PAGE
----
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Wednesday, September 15, 2010

Heather Webber: LUCY VALENTINE


Series: LUCY VALENTINE
Plot Type: CH
Ratings: V-2, S-2-3, H-3
Publisher and Titles: St. Martin’s
     Truly, Madly (2010)
     Deeply, Desperately (2010)
     Absolutely, Positively (2011)

     A review of the newest book in the series (Absolutely, Positively) follows this synopsis of the series so far:

    Members of the Valentine family have been matchmakers for generations, with the exception of Lucy, the sole member of the youngest generation.  After a freak accident when Lucy was fourteen, she lost her ability to see the auras of other people—a much-needed skill in making perfect matches.  Instead, Lucy’s aura ability transformed into a psychometric ability to locate lost objects by touching their owner, and she hasn’t found much use yet for that skill. Lucy has spent her life drifting from one occupation to another, without much success in any of them, so she has lots of self-esteem issues. One other problem in Lucy's life is the "cupid curse" that runs in her family. No one is able to sustain a romantic relationship, not her parents, her grandparentsnot any of her relatives going back generations.

     Supporting characters include Lucy's parents, her grandmother, her father's butler, her two girlfriends, a newspaper reporter who becomes a friend, and a policeman she meets in book 1. Most of these characters are humorous and quirky and they have their own plot threads in each book.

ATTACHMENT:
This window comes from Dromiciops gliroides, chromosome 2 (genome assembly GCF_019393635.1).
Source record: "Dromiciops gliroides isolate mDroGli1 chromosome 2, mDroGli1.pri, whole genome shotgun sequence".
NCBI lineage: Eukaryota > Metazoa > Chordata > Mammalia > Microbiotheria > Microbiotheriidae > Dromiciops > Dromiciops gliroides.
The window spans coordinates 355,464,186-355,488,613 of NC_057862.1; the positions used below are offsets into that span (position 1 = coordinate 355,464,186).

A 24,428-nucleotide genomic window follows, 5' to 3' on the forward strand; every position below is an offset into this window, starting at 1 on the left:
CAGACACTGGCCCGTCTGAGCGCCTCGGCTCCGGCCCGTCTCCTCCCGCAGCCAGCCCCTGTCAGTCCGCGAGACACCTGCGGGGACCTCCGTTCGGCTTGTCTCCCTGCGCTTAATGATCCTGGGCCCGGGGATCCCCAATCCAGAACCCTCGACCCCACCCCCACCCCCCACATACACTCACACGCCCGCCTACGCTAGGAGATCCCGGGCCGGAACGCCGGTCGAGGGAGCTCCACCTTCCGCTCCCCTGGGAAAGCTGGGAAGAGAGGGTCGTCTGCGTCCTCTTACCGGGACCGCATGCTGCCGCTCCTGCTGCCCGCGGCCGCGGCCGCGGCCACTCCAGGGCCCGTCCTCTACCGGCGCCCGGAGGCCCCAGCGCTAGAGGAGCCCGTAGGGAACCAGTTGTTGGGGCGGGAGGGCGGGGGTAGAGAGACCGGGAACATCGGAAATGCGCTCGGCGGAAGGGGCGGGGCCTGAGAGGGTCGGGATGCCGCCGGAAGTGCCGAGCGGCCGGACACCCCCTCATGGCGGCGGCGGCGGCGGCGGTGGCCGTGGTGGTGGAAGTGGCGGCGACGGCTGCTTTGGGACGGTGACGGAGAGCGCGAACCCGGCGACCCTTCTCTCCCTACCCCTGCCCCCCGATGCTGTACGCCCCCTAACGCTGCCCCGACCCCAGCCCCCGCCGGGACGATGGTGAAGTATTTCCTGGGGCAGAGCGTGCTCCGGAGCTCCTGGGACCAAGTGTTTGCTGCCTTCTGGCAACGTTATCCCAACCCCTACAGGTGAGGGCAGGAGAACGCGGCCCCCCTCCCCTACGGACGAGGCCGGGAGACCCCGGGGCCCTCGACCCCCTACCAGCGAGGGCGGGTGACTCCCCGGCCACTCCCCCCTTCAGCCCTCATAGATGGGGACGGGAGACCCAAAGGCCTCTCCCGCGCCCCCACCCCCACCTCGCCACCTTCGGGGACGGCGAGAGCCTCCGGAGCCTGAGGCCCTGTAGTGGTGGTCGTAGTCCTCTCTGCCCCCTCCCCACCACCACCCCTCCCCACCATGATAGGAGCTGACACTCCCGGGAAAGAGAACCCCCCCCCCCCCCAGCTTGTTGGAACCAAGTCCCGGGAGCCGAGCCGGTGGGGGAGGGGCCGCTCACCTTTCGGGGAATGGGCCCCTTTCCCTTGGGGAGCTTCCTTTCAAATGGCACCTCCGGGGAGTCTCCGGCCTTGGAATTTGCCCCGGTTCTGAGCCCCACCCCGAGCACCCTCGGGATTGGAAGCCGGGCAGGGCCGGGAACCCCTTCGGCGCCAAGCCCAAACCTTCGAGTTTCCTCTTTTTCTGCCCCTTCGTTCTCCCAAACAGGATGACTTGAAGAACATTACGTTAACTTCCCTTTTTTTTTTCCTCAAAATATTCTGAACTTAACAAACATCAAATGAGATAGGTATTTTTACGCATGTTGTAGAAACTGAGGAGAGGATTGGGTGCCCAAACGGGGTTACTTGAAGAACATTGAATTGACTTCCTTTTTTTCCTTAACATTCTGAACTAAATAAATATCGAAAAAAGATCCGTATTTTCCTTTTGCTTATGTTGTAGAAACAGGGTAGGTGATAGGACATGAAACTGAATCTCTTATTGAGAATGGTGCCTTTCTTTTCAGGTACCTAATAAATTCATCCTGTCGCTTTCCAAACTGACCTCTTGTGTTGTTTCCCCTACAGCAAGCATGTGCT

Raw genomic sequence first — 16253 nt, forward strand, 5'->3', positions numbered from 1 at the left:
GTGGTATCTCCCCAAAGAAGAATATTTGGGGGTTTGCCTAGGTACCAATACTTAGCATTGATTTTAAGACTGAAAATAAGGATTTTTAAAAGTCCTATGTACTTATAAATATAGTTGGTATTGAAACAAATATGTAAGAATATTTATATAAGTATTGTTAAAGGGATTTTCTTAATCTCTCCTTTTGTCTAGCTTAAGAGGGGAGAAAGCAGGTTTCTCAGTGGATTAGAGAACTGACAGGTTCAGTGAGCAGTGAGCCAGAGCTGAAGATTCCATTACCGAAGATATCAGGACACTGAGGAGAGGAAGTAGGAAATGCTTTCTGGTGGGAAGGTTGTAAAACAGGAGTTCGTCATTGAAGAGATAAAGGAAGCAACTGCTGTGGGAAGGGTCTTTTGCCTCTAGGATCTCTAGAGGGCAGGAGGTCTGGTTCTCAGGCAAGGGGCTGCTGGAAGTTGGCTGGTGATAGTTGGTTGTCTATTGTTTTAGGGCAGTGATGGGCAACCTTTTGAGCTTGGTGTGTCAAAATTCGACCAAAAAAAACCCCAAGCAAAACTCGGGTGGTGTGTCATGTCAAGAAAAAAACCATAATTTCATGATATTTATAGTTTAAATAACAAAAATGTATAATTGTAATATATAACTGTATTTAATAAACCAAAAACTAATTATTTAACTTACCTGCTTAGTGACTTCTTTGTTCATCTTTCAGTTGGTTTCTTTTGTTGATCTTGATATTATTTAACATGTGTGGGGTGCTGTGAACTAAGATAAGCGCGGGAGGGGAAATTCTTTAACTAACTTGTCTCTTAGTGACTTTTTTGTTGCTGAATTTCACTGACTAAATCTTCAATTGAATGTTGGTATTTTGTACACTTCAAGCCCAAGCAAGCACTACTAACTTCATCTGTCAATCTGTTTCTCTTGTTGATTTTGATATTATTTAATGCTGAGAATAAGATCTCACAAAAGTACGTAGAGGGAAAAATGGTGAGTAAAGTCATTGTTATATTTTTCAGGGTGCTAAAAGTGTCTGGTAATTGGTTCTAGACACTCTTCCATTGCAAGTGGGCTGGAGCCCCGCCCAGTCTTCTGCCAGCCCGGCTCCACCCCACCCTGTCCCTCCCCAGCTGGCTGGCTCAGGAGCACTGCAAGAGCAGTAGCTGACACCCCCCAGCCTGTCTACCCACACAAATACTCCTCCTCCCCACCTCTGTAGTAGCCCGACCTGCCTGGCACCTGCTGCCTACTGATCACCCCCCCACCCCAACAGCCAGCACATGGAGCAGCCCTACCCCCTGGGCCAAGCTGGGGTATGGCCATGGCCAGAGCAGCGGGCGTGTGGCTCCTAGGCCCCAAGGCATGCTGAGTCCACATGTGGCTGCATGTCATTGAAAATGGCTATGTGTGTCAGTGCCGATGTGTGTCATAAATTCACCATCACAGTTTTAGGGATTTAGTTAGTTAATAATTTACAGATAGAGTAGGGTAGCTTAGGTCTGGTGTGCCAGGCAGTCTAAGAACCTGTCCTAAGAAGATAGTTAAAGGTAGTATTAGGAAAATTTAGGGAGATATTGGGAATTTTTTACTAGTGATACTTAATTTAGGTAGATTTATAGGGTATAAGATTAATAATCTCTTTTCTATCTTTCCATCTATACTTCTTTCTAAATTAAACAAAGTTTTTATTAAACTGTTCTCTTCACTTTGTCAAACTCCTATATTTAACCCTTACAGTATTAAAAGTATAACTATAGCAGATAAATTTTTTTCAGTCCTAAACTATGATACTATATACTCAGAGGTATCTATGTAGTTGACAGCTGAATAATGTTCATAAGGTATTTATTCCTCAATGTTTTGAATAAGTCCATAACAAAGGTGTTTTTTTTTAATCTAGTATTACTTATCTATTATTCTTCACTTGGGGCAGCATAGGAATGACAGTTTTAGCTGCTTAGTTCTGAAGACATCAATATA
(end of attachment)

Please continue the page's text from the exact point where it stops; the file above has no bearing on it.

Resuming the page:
In Truly, Madly, after Lucy's father has a heart attack in the middle of a sexual assignation, her parents go off to an isolated island to escape the publicity, leaving Lucy in charge of Valentine, Inc. The pressure is on, and Lucy must perform. Unfortunately, Lucy manages to involve herself in two murder investigations and disclose her secret psychometric abilities to public scrutiny—a big family no no.  She also meets her love interest, Sean Donahue, a former fire fighter who now works as a private investigator.

     In Deeply, Desperately, Lucy starts helping people find their lost loves and, of course, gets involved in another murder. The fashion references and Lucy’s chats with her two best friends put this series in the chick lit category, but it also has cozy elements (e.g., bloodless murders, low sensuality rating, amateur sleuth).

     In Absolutely, Positively, Lucy gets involved in three mysteries: the disappearance of a neighbor (Max), the search for a lost love with a criminal history (Tristan), and the discovery of the identity of "The Lone Ranger"a masked man who runs through downtown Boston throwing away fistfuls of money. There's also a missing-dog plot thread. Would you believe that all of the cases are related in a relatively predictable way? Of course you would. As Lucy gets to the heart of each dilemma, she also must deal with her continuing romantic relationship with Sean. Should she ask him to move in with her, or keep things as they are?  Lucy is afraid that if her romance with Sean goes too far, the "cupid curse" will kick in, and she doesn't know just how to proceed as their feelings for one another get more and more serious. Lucy also has to deal with her fears that Sean's damaged heart will stop one day and she'll lose him forever, a fear that is fueled by a medical incident in this book.

     This is a great chick lit series. The paranormal aspect is very lightjust Lucy's psychic feelings as she finds lost objects and her father's ability to see auras, but that's O.K. with me. I like Lucy and Sean, and the supporting characters add depth and humor. If you like chick lit, you'll enjoy this series.

     The author has a new series coming in January 2012 under the name of Heather Blake. The first book of the WITCHCRAFTER series is It Takes a Witch.

This blog entry was last updated on 4/28/2011. 




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